City of the Living Dead

City of the Living Dead

Paura nella città dei morti viventi

To declare my love for Lucio Fulci’s City of the Living Dead sets me up for an attack from two disparate camps. The first are die-hard fans of Italian Horror, who will no doubt spot my late arrival to their party right away; I know little of the genre, or of Fulci, so I fully expect some readers to sniff at my reasoning and find this review incredibly cute. The second group are fans of “serious cinema” who likely see “Living Dead” and “1980” in a review description and keep on scrolling. If they do stick around, it’s possible they’ll dismiss what I’m about to say as impossible: a decades-old low-budget zombie movie can’t be any good unless it was directed by George Romero, right?

Wrong. And I sincerely hope you’ll take the time to watch City of the Living Dead. It’s unlike any horror movie I’ve seen, and is full of cool narrative and filmmaking elements that modern movies could take cues from—horror or otherwise. Sure, there’s plenty to giggle at here. As with most movies of this kind, you have to set aside the poor dubbing the same way you must get used to reading subtitles on a foreign-language picture. This may take a bit longer than usual, because the Italian and British actors perform alongside Americans, meaning that sometimes the dialogue syncs up with the mouths and sometimes it doesn’t. The dialogue itself is also painfully corny in some places, as is the Telemundo-style hysterics that the female performers are prone to engaging in.

But faulting the tropes of this era of horror films is like blaming a black-and-white movie for not being in color. So let’s move on to the particulars. City of the Living Dead begins with a priest (Fabrizio Jovine) hanging himself in a Dunwich, Massachusetts graveyard. A New York psychic named Mary Woodhouse (Catriona Maccoll) has a vision of the act during a séance, in which the suicide opens up the Gates of Hell. Images of the dead rising to wreak havoc are so traumatizing that she instantly dies of fright. A couple days later, reporter Peter Bell (Christopher George) visits the cemetery where Mary is about to be interred. He has no luck getting information out of the gravediggers—who leave before filling in the hole—and as he walks away, Peter hears screaming coming from inside the coffin. He breaks Mary out and she implores him to travel to Dunwich with her to destroy the priest, who’s returned from the grave imbued with the powers of Satan.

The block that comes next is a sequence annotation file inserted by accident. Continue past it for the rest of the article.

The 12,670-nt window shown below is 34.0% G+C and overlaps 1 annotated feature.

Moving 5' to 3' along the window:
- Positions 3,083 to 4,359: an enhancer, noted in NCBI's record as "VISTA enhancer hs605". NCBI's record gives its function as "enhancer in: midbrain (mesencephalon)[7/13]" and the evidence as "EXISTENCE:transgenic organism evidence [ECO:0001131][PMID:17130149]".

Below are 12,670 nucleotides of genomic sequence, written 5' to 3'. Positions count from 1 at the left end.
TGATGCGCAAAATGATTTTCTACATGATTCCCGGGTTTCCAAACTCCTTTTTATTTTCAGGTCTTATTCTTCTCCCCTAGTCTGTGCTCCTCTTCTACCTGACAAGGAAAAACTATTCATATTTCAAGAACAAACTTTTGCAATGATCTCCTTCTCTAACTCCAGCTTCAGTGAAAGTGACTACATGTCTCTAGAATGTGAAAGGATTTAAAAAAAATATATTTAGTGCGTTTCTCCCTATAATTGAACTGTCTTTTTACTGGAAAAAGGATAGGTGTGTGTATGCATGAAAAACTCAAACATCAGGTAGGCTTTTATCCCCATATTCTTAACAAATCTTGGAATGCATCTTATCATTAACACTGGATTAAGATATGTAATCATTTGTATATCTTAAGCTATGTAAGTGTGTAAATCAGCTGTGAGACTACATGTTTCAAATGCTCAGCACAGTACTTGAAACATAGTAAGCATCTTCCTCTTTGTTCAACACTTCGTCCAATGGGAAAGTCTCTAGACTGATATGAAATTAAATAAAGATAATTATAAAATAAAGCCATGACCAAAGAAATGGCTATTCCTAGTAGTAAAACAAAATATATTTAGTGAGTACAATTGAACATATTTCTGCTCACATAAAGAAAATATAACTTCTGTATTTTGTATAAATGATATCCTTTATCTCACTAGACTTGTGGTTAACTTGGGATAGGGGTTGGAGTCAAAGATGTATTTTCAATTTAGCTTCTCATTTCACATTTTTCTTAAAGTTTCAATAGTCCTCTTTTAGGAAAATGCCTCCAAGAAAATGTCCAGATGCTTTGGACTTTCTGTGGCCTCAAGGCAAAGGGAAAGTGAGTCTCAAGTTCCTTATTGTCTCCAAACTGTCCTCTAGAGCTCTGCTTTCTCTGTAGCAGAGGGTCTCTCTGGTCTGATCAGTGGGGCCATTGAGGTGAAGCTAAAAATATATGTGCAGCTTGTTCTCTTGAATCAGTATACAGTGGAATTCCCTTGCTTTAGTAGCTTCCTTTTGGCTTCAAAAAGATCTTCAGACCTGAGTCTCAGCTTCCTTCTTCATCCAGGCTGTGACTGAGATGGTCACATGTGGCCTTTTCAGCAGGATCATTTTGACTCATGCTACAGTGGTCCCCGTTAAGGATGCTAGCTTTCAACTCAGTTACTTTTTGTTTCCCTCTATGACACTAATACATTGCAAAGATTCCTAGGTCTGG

Meanwhile, things aren’t going so well in Dunwich. Dust bowls swell up out of nowhere; guttural moans shake the earth and shatter mirrors; and, oh, yeah, the dead priest resurfaces and kills people. Predictably, City of the Living Dead develops along these parallel lines, eventually leading to a climactic showdown between the priest and his modest army of the undead, and Mary and Peter—who pick up a Dunwich psychiatrist named Gerry (Carlo De Mejo) along the way. But the movie has a great journey of discovery for people who think Fulci has just churned out a standard zombie flick.

When I turned the movie on, I knew nothing about it, save for the generic-looking poster featuring a green ghoul hovering over a city—and the fact that Fulci had directed Zombi the year before. Given that many believe Zombi to be a rip-off of Romero’s Dawn of the Dead, I expected this to be more of the same. I was surprised to find a closer resemblance to Stephen King’s Salem’s Lot.

Working with co-writer Dardano Sacchetti, Fulci injects his story with a supernatural angle that defies convention. Most zombie movies—whether they acknowledge it or not—have an underlying theme of the dead returning to life as a precursor to judgment day (as with the famous Romero tagline, “When there’s no more room in Hell, the dead shall walk the Earth”). These inevitably turn into simple survival movies—numbers games where a small band of heroes locks themselves in a house/mall/underground cave and fends off slow-moving, stupid monsters. In City of the Living Dead, the zombies are still dumb, but they’re the puppet-agents of the evil priest, whose dark powers allow the creatures to teleport and play mind-games with their victims. In this way, the undead antagonists of Fulci’s movie are less like ambulatory corpses and more like the vampires of King’s iconic novel.